Wednesday, 8 August 2012

How to Perform Your Writing

Writing is so often about the page, but we're seeing, as with music, a resurgence in the popularity of live events. Perhaps it's in response to the increasing virtuality of our exploded social networks, or the nature of on-demand entertainment which trivialises cultural experience. Either way, as writers, we're being called upon to engage our audiences in ways that move beyond the page (or screen). From the oral storyteller of a town to book readings, open mic nights and slam, writers have a strong tradition of performing their work. For a while we seemed to forget that--but as digitisation and digital printing have called the industry to change, some of us are going back to basics when it comes to building audiences and encouraging participation.

Read IdeasTap's article on How to perform your writing for a few choice tips on the art of bringing your work alive.

I have a few more to add. Some of these are connected, because they deal with the relationship between audience and performer, and how we can exploit the expectations such roles set up.

Look at your audience. It might seem obvious, but so many writers glue their eyes to their books and don't look up. For poetry, try to take a quick glance at the next line, and look up as you deliver it. Make eye contact. That increases engagement but it also slows you down. If you race to the end, your audience will miss out on the richness of your story.

Vary your intonation and mode of expression. Poetry can be killed so quickly by a naive adherence to the monotone. When you're reading a sex scene, it might be appropriate to speed up your reading or slow it down, to become breathless, to become more animated. If you're reading a fight scene, wouldn't it make sense to read it faster than you would a character's daydream? But more than that, within an episode or scene, you should also vary your intonation to keep the pulse and rhythms of your writing alive. Think about your breathing. Think about consonance. Too often writers descend into a series of grunts where you can only make out their vowels. Think about how words sound and where you place them on the tongue. Consider the shapes your mouth makes as you read them aloud. Allow that to bring a layer of texture to the experience. Every piece of writing has a kind of music of its own. Your task as a performer is to uncover that music and bring it out.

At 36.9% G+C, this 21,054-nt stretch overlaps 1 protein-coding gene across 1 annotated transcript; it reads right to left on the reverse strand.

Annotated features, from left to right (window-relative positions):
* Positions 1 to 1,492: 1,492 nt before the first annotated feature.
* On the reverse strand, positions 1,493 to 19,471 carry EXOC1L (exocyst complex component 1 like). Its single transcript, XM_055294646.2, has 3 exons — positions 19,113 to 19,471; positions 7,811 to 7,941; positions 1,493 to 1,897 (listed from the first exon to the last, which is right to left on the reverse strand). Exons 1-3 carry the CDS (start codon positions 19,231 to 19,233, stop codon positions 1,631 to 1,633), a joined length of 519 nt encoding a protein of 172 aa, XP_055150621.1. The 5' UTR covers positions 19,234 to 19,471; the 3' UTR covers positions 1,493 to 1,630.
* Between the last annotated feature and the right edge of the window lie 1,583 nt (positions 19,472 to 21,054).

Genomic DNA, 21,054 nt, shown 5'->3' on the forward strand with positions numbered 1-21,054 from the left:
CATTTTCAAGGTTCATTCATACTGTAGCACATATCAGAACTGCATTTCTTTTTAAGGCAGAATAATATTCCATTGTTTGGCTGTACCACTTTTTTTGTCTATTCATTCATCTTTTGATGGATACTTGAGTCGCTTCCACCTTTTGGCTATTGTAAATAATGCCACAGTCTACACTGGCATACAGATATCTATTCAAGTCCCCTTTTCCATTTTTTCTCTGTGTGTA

Challenge your audience. Don't underestimate them. You don't need to explain every reference or tell people what your poem is about. Let it speak for itself. But more than that: think of ways to bring the reading to life. Fellow writer AJ Kirby brings props to his readings and does raffles (once including a knitted Cthulhu made by Jodie Daber). I've invited audience members to take part in performances, such as by writing something of their own, or rubbing cocoa butter on my face, or taking part in a call and response activity.


Move beyond words. How do you gesticulate when you read? Do you burn incense or play music? Is it appropriate to use other senses in your performance? Writing can be very aural, with the audience listening, and very visual, as they try to imagine the world you're creating. But how does that world taste? If you invite, as Malika Booker has done, your audience to break bread with you; or, as Onyi Ekebuisi has done, to light candles and incense for the dead; or, as Amy Lame has done, to put on party hats, pull party poppers and eat party food--how does that change the experience? Does it involve your audience more or does it push them away? Is it right to draw audiences in and then push them away at different points in your performance? Should a performance always be comfortable?

These are some things to think about. Hopefully they'll help you improve your performance skills.

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